I was 55 when I learned to ski. Why would I learn a new sport at such an age? My husband is a self proclaimed ski bum, worked in the ski industry for over 30 years and an avid backcountry skier. We both got tired of leaving me at home or in a hotel room, and my husband just wanted me to come along with him. So, one fateful winter, I decided to learn to ski with the idea that I would venture into the backcountry with him when I got comfortable on the boards.
That was four winters ago and I have learned to ski and hellied into backcountry lodges. I would like to share some thoughts on gear, instruction, practice, peer skiers and patience when learning to ski over 50.

Appropriate skis and boots are a must for all skiers, and especially for beginners. Jim and Alex, at Sundance, suggested the skis, poles and boots I should purchase and I have never regretted their recommendations. I also bought goggles, a helmet, mitts, jacket and then a couple of years later, backcountry skis, bindings, boots, poles, avalanche gear and clothes. I recommend talking to folks who really know their gear and are passionate about the sport.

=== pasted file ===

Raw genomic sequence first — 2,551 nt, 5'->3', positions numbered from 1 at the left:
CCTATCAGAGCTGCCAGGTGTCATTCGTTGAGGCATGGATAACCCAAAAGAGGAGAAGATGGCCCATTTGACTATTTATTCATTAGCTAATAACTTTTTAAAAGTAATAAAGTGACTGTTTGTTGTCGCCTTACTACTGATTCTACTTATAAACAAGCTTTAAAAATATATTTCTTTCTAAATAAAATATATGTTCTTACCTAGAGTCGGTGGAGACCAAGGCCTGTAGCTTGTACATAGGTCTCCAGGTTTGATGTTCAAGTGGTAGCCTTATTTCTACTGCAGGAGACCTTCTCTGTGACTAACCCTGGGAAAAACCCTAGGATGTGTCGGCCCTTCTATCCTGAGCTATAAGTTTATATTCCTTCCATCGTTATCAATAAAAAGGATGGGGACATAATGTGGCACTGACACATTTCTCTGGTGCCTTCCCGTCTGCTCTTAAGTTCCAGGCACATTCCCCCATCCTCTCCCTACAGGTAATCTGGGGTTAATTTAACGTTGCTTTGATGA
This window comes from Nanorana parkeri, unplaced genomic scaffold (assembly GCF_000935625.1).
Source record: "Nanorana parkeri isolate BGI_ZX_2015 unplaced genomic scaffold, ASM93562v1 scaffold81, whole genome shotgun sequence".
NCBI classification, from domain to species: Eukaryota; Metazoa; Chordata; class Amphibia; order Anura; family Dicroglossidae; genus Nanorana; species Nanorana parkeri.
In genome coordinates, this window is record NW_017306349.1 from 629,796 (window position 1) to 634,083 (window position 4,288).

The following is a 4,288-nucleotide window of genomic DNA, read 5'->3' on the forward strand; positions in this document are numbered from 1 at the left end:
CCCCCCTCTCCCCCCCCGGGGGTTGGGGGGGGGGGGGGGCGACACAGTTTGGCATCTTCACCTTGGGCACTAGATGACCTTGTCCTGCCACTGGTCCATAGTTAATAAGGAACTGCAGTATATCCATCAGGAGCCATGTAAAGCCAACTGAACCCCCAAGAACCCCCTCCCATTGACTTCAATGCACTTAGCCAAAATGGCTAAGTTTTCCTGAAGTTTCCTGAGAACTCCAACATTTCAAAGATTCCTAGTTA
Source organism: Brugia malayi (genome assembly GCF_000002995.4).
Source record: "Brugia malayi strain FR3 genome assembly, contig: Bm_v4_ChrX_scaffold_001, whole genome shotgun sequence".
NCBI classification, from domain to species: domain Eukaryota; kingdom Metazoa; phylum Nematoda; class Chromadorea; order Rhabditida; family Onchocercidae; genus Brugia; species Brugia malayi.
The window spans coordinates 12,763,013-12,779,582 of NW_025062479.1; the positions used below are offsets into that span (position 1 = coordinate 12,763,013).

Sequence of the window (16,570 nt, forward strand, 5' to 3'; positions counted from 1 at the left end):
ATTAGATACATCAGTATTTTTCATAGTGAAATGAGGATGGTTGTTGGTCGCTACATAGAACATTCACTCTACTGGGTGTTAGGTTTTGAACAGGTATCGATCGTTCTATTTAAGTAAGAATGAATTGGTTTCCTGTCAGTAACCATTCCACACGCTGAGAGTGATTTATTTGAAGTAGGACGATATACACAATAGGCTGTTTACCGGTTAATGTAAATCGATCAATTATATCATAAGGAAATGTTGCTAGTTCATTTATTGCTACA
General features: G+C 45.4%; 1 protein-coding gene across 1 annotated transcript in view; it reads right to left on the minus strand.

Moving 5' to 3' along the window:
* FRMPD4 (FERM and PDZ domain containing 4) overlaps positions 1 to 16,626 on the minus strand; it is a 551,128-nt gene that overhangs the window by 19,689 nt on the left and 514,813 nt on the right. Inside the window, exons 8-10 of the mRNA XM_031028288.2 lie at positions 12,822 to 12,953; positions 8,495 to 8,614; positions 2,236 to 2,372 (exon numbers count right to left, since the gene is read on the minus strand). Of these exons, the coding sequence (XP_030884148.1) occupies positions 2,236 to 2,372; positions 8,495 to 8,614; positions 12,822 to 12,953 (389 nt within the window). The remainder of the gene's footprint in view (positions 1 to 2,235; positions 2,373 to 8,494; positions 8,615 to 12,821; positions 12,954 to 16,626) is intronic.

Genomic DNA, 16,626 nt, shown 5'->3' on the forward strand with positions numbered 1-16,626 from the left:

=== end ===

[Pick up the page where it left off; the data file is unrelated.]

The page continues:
All beginner skiers should enroll in lessons. Either group or private lesson, someone who is trained to teach the art of skiing. Get the basics down and ski. Then take more lessons, and ski. Then repeat. I am fortunate that my husband is a ski instructor. I ski one afternoon a week at a local Edmonton hill where my husband teaches. We all hear horror stories about husbands trying to teach their wives how to drive, or ski, or do anything. Disaster! Right? Well, in our case, not so much. We seem to be able to handle the instructor/student relationship, although I will admit every so often we have a LOUD CHAT on the hill.
I have cross country skied for 20 years and so even when on alpine skis, I am most comfortable doing snow plow! When in doubt…..pizza! I turn much better to one side than the other. I am slowly getting used to the speed needed to do nice parallel turns. I still have to relax and not be so tense and full of concentration. It is a work in progress. Even after all this, I am a decent skier.

Practice, practice, practice. Go skiing. To the mountains, where the runs are long. Start with the Greens and work your way to the Blues and then once in a while, test yourself on a harder run. Ski with friends, relatives and peers who ski at the same level, or slightly above you. Don’t go with someone who will let you harm yourself, or sit down and cry, know your limits. My husband is content to ski with me on Blue runs, but he does push me to ski some easier Blacks.

My last comment is to be patient. When over 50, it takes time to learn the technique involved in a new sport, to convince your body to perform the necessary moves and for your bravery to outdo your fear. Concentrate on the fun, being outside and the glorious view.

Just because one is over 50, doesn’t mean one is relegated to knitting and crosswords. Skiing is very doable with the right gear, some instruction, lots of practice and patience.